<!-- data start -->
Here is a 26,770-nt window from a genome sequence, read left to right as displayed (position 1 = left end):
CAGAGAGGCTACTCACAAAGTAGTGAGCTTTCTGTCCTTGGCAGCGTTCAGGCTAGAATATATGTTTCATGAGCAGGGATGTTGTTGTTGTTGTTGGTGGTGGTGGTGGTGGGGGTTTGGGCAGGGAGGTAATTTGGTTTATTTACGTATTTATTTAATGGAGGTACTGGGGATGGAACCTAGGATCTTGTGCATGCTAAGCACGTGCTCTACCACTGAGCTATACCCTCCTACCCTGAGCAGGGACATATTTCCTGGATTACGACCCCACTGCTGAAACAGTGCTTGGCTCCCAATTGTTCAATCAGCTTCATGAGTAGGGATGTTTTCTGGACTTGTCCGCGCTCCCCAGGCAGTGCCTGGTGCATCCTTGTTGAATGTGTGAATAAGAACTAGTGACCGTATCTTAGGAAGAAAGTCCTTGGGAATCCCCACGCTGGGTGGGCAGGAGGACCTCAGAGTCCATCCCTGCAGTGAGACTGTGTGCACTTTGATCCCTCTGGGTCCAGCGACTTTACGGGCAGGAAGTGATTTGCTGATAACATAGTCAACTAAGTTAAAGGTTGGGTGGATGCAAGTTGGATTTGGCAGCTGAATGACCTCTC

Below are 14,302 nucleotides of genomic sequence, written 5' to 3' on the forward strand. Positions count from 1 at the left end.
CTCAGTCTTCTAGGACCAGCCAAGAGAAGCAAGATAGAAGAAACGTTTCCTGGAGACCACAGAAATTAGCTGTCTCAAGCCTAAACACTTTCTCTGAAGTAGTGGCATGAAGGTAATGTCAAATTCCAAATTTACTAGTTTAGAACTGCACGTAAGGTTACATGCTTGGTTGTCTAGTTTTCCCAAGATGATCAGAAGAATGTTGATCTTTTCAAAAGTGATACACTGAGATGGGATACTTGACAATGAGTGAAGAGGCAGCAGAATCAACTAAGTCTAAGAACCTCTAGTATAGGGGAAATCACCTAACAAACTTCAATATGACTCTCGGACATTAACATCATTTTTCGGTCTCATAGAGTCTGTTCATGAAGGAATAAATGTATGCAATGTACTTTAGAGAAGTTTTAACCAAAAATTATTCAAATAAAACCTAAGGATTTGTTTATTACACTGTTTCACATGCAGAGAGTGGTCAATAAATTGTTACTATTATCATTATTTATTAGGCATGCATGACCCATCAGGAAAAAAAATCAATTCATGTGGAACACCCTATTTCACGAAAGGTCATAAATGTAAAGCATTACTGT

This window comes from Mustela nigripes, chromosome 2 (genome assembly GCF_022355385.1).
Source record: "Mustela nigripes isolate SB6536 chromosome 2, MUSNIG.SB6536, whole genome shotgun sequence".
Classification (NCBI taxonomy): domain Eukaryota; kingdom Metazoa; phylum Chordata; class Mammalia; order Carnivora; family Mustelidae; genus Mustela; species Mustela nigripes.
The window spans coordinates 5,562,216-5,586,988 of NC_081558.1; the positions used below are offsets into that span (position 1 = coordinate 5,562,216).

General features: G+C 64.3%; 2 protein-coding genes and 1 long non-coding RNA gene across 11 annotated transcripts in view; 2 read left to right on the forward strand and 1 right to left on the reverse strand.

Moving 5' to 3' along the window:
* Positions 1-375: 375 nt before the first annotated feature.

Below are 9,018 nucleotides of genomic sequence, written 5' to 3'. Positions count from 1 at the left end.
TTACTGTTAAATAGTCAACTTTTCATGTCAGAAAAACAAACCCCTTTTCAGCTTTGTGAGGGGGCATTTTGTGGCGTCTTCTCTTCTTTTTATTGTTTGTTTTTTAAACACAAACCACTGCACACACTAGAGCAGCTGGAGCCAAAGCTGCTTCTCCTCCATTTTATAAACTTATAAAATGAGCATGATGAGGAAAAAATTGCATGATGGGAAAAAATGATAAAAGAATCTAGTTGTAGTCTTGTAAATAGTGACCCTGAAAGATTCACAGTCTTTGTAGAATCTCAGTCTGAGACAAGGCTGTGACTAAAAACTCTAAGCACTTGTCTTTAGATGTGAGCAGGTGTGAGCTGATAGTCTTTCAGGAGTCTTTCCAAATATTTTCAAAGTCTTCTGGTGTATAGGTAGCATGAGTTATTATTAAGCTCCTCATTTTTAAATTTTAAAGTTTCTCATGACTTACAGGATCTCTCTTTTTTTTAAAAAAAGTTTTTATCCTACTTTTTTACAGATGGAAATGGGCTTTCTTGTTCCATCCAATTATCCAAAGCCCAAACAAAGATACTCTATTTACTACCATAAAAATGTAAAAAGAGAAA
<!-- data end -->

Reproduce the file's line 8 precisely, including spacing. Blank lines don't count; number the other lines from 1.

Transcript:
The window spans coordinates 5,562,216-5,586,988 of NC_081558.1; the positions used below are offsets into that span (position 1 = coordinate 5,562,216).